How much money do you need to retire? Have you thought about how to start saving for retirement?
If you answered “no,” you’re not alone. A recent report by the Employee Benefit Research Institute (EBRI) found that about 25 percent of all workers have less than $1,000 saved for retirement.
In fact, among people aged 25 to 34, one in three has barely considered how to start saving for retirement. In general, people start preparing the closer they are to retirement.
However, they may be vastly underestimating how much they’ll need to live comfortably. Even if retirement feels far away, there’s plenty you can do today to get ready.
How to start saving for retirement
1. Calculate how much you’ll need
The EBRI found a general lack of preparedness across age groups. But surprisingly, 60 percent of workers felt confident they would have enough saved for retirement.
So how much is enough when you’re ready to retire? The actual numbers will look different for everyone. You might be comfortable living on $40,000 a year. Or you might want $80,000 to maintain your lifestyle.
Of course, no one can predict the future. But you can use the information at your disposal to make an educated guess.
To predict how much you’ll need for retirement, take a look at your current expenses. Consider upcoming costs, like buying a house or paying for your kids’ college education.
Then use the widely accepted four percent rule to estimate how much you’ll need to save. The four percent rule suggests that you’ll withdraw four percent of your savings every year you’re retired. So if your goal is to live off $40,000 a year, divide it by 0.04 to calculate how much you should save in total.
Using this formula, you would need $1 million in your retirement savings. If you’re aiming for $80,000 a year in retirement, you would need $2 million. The four percent rule isn’t perfect, but it gives you a general estimate. This retirement savings calculator can help you predict your financial needs in retirement.
Once you’ve figured out how much you need to save, automate a percentage of your paycheck to your account. Save what you can reasonably afford after rent, food, and bills. You can always start out small and increase the percentage over time. It’s easy to sign into your online account and adjust your automatic contributions.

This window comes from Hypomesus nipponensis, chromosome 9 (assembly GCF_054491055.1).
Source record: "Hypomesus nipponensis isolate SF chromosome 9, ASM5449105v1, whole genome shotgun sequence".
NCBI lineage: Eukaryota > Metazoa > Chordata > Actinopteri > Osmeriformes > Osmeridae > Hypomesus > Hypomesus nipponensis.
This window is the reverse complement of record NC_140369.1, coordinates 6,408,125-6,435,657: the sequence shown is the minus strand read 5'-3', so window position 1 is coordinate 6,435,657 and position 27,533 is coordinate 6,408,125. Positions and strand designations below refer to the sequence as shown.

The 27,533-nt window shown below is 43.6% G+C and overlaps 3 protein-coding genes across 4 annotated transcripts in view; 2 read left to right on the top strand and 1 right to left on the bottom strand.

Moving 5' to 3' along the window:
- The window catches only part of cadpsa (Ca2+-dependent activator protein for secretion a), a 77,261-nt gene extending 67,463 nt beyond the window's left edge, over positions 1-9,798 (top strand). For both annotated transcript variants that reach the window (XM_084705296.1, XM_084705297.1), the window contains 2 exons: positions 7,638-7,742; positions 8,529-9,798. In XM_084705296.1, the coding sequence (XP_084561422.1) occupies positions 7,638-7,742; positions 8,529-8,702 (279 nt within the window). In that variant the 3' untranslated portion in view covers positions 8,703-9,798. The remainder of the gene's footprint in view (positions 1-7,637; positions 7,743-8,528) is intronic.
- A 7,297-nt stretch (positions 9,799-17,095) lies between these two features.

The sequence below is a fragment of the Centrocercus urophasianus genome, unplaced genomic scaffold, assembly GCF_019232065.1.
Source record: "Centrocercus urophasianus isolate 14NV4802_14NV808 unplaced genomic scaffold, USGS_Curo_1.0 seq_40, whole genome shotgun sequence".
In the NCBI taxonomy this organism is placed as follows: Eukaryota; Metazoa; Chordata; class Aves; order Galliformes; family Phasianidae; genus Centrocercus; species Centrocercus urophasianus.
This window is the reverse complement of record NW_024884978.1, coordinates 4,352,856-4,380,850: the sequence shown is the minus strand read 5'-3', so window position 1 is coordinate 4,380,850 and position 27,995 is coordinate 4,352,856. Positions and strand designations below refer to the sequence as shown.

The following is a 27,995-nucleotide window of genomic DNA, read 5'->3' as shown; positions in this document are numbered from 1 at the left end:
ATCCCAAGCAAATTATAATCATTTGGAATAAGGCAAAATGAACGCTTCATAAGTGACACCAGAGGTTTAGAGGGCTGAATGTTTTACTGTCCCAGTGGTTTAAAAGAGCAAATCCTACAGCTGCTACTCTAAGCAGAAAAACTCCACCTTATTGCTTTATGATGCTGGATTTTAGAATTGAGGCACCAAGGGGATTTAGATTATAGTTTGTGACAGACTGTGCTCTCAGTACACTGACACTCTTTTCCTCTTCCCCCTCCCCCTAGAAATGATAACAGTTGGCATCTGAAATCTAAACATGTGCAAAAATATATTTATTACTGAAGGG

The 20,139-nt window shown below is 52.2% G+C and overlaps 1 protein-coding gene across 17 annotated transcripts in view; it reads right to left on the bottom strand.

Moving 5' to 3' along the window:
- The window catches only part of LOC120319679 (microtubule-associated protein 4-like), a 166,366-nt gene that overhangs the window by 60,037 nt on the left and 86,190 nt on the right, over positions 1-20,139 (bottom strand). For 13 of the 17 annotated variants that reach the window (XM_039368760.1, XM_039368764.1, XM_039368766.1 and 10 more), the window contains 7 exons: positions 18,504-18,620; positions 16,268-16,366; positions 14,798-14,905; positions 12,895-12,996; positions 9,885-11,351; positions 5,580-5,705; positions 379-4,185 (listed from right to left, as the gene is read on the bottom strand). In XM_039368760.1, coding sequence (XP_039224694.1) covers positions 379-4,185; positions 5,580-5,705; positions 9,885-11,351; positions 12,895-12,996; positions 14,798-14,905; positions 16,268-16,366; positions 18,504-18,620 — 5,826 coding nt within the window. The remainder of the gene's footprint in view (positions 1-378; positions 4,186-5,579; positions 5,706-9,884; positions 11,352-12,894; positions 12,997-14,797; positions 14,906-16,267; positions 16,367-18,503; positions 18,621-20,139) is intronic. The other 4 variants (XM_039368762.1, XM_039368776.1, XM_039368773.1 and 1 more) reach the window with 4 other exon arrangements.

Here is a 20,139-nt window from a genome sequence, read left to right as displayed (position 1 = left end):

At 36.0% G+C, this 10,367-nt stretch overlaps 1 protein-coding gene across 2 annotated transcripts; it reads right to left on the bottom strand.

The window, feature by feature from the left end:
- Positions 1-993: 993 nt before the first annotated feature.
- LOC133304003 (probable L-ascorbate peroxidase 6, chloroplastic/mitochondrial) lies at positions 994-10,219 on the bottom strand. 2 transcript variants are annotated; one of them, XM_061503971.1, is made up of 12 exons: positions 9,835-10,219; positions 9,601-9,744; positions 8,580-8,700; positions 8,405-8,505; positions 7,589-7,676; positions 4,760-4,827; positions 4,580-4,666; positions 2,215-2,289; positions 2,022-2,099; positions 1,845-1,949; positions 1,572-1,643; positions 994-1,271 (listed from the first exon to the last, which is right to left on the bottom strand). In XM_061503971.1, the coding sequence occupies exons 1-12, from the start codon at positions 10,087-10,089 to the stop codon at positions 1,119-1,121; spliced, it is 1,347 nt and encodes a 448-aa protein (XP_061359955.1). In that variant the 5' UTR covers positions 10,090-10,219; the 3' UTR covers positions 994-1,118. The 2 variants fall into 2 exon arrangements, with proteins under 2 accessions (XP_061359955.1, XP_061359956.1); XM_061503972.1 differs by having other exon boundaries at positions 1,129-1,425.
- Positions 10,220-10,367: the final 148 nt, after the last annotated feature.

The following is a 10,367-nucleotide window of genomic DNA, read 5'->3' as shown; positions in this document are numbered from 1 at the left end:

2. Max out your employer’s 401(k) match
Of the people not saving for retirement, 73 percent said they would start doing so if their employer offered a 401(k) match.
A 401(k) is an employer-sponsored retirement savings account. Some employers not only offer a 401(k), but also match a certain percentage of employees’ contributions.
Let’s say your employer offers a five percent annual match. If your salary is $50,000, your employer will put $2,500 a year into your account if you also deposit at least $2,500.
If your employer offers 401(k) matching, strive to get the full match every year. It’s free money toward your retirement.
3. Open one or more retirement savings accounts
According to the EBRI, people with a retirement savings account have saved far more than those without one. They also feel less stressed about retirement preparation.
You have a few options for retirement savings accounts.
- Your employer might offer a 401(k) and might even match your contributions up to a certain percentage.
- You could open an independent retirement account (IRA). It takes just a few minutes to sign up with a broker such as a Vanguard or Wealthfront. Some companies require an initial deposit, while others have no account minimum.
- You may choose to hold both an employer-sponsored 401(k) and an IRA. 401(k) accounts tend to have higher contribution limits than IRAs. Plus, you may benefit from holding both a pre-tax and post-tax account, depending on your financial situation.
If you decide to open up an IRA, you’ll need to choose your account type – a Roth IRA, a traditional IRA, or both. Both have different rules and tax advantages, so look at the pros and cons of both before choosing.
In a traditional IRA, contributions are made pre-tax. You will pay taxes on withdrawals in retirement. On the other hand, contributions to a Roth IRA are made after-tax. This means withdrawals made in retirement are tax-free.
Typically, Roth IRAs are preferable for younger investors who will make more money – and thus move into a higher tax bracket – later in life. If time is on your side, a Roth IRA may be the better choice for you.
In any case, the earlier you start saving, the better so you can take advantage of compounding interest.
4. Save 10 percent of your annual income
Financial advisors recommend saving 10 percent of your annual income. If you can swing it, saving 10 percent may help you reach the $1 million mark before retirement.
If 10 percent is too steep, you can always increase the percentage you save over time. Or you can work on building other income streams to meet your needs.
You could look for a lucrative side hustle or even start your own business. And don’t forget to pay down any existing debt. Creating alternative income sources is another strategy for securing your financial independence.
Take control of your financial future
Deciding how to start saving for retirement may not feel like a priority right now. But if you wait too long, you’ll miss out on the power of compound annual growth.
Instead, think of an IRA or 401(k) as a monthly expense and remind yourself that you’re setting aside savings for Future You.
Even though you may spend less now, you’ll have more money in the future. As a result, you’ll feel empowered to retire when you’re ready and maintain the lifestyle you want.
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